Our recently-installed and much-appreciated cover.

As far as housing itself goes, we do get to have some input, generally. In Yekaterinburg, there was a tiny housing pool and only one apartment big enough for a family, so it wouldn't have mattered if we wanted to live in a house with a yard outside the city or a smaller apartment near the embassy. We simply didn't have a choice. Here in Lima, things are completely different. And if you take anything away from this blog post, hear this: RESEARCH. Don't take someone else's word for it. If at all possible, visit the post. If not, ask around until you find someone whose opinion you trust with your happiness for the next 2-3 years. Believe me, where you live can make all the difference.

The "housing survey" asks you to pick your preferences, without ever having been to the city (unless it's somewhere you've traveled on your own in the past). Questions have to do with things like having a yard or a pool, a house versus an apartment, proximity to school and embassy, etc. Imagine having to decide where you want to live without ever having visited a place. And keep in mind that wherever you pick, you will be assigned a house sight unseen (you get photos after your house has been chosen). There is always a worst house in the housing pool, and someone is going to get it. I have seen houses here that are enormous modern homes with pools and immaculate yards, and I've also seen cramped, older homes with spider infestations. Sometimes you get lucky, and sometimes you don't.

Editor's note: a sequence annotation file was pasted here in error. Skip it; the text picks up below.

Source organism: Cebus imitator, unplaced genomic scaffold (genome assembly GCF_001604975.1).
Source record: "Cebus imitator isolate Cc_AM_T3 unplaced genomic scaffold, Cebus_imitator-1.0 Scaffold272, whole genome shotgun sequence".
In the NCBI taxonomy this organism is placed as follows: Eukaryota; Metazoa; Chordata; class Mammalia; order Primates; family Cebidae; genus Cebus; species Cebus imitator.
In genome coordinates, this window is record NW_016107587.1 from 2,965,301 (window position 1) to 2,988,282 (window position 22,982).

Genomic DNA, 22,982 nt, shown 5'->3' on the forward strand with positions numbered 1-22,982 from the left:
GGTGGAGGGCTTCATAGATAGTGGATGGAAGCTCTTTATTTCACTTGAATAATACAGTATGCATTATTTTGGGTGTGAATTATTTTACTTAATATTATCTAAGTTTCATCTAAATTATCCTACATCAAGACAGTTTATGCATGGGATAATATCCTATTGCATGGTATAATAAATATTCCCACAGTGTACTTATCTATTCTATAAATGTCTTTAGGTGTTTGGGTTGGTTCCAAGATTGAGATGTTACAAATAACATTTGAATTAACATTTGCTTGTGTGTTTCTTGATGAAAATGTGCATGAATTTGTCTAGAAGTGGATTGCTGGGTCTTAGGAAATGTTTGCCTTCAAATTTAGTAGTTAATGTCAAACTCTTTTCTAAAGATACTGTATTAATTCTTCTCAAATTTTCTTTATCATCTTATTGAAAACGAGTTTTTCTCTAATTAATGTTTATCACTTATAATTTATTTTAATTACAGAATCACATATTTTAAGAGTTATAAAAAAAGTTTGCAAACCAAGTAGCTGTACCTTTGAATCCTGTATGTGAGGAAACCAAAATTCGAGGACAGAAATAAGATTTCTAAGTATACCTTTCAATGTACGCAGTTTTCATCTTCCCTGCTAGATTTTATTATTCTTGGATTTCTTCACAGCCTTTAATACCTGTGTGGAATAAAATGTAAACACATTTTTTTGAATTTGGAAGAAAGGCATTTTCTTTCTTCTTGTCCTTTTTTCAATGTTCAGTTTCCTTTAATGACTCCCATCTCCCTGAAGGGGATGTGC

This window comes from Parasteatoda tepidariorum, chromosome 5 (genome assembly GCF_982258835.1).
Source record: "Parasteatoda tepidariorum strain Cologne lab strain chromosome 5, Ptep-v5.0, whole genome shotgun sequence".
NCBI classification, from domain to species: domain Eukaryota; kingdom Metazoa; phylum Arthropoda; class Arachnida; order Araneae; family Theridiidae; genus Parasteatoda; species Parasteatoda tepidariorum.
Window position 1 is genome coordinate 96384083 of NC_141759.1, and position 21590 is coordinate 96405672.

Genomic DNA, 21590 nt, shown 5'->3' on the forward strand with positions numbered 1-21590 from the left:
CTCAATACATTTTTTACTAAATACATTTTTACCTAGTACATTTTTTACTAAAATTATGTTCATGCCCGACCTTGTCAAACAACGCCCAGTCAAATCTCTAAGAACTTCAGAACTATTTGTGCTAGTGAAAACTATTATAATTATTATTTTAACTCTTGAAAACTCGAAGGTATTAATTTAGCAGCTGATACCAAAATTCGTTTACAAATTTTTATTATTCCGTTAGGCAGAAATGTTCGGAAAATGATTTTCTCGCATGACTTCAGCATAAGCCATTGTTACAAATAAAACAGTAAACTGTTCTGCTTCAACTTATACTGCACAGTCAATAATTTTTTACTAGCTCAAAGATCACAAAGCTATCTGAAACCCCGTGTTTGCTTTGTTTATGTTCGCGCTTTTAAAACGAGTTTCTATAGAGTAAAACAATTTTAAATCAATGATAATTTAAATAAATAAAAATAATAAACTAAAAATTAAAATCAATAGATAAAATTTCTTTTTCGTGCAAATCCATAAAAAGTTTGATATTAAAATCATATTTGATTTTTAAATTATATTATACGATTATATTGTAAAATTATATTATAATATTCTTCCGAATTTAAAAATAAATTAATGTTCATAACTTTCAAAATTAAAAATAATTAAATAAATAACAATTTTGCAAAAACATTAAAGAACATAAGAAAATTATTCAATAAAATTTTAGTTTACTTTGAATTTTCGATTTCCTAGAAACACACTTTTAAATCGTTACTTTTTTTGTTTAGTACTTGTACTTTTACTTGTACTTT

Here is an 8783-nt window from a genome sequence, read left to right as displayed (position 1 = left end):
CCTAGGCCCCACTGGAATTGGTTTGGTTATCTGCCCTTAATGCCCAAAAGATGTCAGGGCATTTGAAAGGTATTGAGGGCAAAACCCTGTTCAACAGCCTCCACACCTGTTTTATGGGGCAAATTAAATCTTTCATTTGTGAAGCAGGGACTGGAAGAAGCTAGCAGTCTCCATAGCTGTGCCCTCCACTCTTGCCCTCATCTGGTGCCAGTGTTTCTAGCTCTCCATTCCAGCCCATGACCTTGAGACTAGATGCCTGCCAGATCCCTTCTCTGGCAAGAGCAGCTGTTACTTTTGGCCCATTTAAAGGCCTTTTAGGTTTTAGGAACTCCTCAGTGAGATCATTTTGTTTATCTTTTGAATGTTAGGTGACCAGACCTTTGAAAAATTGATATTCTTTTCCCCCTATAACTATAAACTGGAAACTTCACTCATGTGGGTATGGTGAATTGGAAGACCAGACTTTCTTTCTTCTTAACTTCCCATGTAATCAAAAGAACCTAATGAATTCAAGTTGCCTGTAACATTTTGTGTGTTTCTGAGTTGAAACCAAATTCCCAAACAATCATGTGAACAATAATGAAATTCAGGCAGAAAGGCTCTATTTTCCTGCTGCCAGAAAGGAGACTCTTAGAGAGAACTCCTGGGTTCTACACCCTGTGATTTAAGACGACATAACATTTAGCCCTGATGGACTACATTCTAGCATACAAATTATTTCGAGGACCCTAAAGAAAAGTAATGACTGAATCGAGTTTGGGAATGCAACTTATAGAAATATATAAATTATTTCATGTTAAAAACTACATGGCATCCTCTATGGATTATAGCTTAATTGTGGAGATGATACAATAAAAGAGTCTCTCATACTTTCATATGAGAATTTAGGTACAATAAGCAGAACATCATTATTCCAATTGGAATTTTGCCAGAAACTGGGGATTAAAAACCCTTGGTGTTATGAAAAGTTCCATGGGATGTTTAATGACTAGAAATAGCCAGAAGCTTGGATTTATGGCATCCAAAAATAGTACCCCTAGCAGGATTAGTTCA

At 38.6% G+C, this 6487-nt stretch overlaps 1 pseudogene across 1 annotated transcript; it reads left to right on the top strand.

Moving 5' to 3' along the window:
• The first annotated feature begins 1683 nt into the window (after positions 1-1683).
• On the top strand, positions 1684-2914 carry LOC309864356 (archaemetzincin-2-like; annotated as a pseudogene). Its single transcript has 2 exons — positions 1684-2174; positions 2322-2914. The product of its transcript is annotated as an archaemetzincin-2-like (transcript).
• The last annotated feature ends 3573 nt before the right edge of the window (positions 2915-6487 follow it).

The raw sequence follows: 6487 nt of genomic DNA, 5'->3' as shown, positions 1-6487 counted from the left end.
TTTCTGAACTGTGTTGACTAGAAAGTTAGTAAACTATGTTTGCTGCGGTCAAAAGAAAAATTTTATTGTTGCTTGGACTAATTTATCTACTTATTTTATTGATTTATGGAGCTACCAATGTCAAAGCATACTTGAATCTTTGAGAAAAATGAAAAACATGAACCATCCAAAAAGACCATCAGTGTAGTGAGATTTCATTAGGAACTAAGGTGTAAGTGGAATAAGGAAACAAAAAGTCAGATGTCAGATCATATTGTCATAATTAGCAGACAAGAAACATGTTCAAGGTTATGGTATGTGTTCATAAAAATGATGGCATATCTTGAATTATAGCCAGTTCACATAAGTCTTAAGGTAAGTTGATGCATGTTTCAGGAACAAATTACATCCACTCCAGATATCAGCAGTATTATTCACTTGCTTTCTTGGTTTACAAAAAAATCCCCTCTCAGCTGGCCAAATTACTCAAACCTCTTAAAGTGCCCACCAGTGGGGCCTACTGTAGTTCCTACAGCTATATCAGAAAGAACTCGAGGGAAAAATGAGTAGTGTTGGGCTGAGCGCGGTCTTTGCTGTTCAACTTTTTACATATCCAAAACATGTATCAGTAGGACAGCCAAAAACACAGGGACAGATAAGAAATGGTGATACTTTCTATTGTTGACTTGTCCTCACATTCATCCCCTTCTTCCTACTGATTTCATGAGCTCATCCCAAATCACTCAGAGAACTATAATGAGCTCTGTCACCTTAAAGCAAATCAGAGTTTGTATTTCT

There are three housing locations in Lima, for the most part: Miraflores, or the "touristy part" of Lima, on the coast; Surco, which is near the embassy and the American school, but isn't very pretty; and La Molina, or the suburbs. When we filled out our Lima housing survey, we asked for a house in La Molina. It was the advice we were given by multiple people (granted, not people we knew well) because it was supposedly close enough to the school and embassy, in a safe neighborhood, and we'd get a nice big house with a yard. To my infinite regret, when the survey folks came back to us and asked if we were sure we wouldn't like an apartment in Surco, we said no thanks (someone told me it wasn't a good area and the apartments weren't great. Having been in said apartments, I can now thoroughly disagree, but I didn't know this at the time).

Sadly, a lot of La Molina looks like this